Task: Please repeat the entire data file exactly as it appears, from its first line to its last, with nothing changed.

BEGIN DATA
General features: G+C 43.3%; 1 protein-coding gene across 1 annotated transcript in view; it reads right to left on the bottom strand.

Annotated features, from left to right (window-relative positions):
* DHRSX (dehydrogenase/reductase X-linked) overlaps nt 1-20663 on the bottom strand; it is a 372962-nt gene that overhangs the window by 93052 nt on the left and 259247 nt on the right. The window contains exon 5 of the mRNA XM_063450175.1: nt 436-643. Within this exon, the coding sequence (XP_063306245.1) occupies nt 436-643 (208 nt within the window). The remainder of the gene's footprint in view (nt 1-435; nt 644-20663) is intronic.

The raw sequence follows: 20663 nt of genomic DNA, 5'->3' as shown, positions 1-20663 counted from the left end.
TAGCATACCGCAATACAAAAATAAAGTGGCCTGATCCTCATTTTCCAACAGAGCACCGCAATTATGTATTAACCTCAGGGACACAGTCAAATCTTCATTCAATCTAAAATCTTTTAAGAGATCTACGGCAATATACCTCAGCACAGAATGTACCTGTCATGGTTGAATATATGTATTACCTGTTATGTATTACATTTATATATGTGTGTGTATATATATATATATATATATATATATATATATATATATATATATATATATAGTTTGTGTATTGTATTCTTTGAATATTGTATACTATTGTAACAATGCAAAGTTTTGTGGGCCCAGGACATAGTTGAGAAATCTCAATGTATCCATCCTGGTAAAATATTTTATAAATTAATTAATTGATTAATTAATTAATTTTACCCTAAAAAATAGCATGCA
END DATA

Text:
General features: G+C 43.3%; 1 protein-coding gene across 1 annotated transcript in view; it reads right to left on the bottom strand.

Annotated features, from left to right (window-relative positions):
* DHRSX (dehydrogenase/reductase X-linked) overlaps nt 1-20663 on the bottom strand; it is a 372962-nt gene that overhangs the window by 93052 nt on the left and 259247 nt on the right. The window contains exon 5 of the mRNA XM_063450175.1: nt 436-643. Within this exon, the coding sequence (XP_063306245.1) occupies nt 436-643 (208 nt within the window). The remainder of the gene's footprint in view (nt 1-435; nt 644-20663) is intronic.

The raw sequence follows: 20663 nt of genomic DNA, 5'->3' as shown, positions 1-20663 counted from the left end.
TAGCATACCGCAATACAAAAATAAAGTGGCCTGATCCTCATTTTCCAACAGAGCACCGCAATTATGTATTAACCTCAGGGACACAGTCAAATCTTCATTCAATCTAAAATCTTTTAAGAGATCTACGGCAATATACCTCAGCACAGAATGTACCTGTCATGGTTGAATATATGTATTACCTGTTATGTATTACATTTATATATGTGTGTGTATATATATATATATATATATATATATATATATATATATATATATATATATAGTTTGTGTATTGTATTCTTTGAATATTGTATACTATTGTAACAATGCAAAGTTTTGTGGGCCCAGGACATAGTTGAGAAATCTCAATGTATCCATCCTGGTAAAATATTTTATAAATTAATTAATTGATTAATTAATTAATTTTACCCTAAAAAATAGCATGCA